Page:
A childhood tragedy would haunt poet and author Conrad Aiken all of his life, and provide the psychological foundation for much of his writing.
Perhaps Georgia's most famous poet, Aiken was born in Savannah. When he was only 11 years old, his father killed his mother and then committed suicide.
Later, Aiken attended Harvard and met T.S. Eliot, a lifelong friend. In 1914, he published his first collection of poetry. He also edited a collection of Emily Dickinson's poetry and is credited with establishing her posthumous reputation as a major poet. In 1930, he won a Pulitzer Prize for his book, selected poems, and a National Book Award in 1953.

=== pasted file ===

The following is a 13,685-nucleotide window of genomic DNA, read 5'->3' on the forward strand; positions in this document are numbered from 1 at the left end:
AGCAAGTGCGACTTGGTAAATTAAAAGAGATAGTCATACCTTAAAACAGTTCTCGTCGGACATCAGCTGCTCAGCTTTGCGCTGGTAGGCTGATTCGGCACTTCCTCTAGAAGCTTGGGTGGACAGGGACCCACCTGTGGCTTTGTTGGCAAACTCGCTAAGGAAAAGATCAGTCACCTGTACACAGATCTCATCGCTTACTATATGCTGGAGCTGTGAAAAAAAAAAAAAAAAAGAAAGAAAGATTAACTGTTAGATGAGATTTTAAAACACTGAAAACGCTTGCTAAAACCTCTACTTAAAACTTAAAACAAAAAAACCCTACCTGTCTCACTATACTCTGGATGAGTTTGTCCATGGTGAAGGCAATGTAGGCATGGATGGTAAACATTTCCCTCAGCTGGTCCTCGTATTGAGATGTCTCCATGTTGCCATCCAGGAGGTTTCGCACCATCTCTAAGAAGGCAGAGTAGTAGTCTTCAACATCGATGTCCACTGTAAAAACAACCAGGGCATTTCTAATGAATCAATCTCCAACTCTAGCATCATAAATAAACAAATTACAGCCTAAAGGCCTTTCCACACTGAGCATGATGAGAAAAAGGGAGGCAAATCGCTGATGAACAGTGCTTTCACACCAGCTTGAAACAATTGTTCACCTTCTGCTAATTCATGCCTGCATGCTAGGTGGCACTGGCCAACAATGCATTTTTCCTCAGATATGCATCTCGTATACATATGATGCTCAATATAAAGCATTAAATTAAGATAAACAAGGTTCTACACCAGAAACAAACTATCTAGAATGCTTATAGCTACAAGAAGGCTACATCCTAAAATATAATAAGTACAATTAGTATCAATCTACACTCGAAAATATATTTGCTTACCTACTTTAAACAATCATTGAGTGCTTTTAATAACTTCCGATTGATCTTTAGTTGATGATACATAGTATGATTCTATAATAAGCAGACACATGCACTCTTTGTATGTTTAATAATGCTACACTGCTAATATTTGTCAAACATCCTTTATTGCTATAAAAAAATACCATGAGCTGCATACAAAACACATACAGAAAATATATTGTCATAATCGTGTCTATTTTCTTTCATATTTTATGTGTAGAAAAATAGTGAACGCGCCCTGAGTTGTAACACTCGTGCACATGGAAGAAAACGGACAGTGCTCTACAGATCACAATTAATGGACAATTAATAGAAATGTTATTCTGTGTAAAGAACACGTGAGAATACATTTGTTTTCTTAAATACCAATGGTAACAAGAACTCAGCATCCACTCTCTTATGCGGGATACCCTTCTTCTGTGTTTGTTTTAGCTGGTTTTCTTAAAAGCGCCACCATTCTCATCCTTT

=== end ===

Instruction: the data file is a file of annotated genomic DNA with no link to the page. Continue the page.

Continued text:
Aiken returned to Savannah in the 1960s but refused an offer to live in his parents' home, choosing instead to live next door. In 1973, Gov. Jimmy Carter designated him Georgia’s poet laureate. Aiken died that same year and is buried in Savannah's Bonaventure Cemetery, next to his parents whose tragic death so many years earlier had shaped a life that began on August 5, 1889, Today in Georgia History.
Today in Georgia History is a joint collaboration of the Georgia Historical Society & Georgia Public Broadcasting.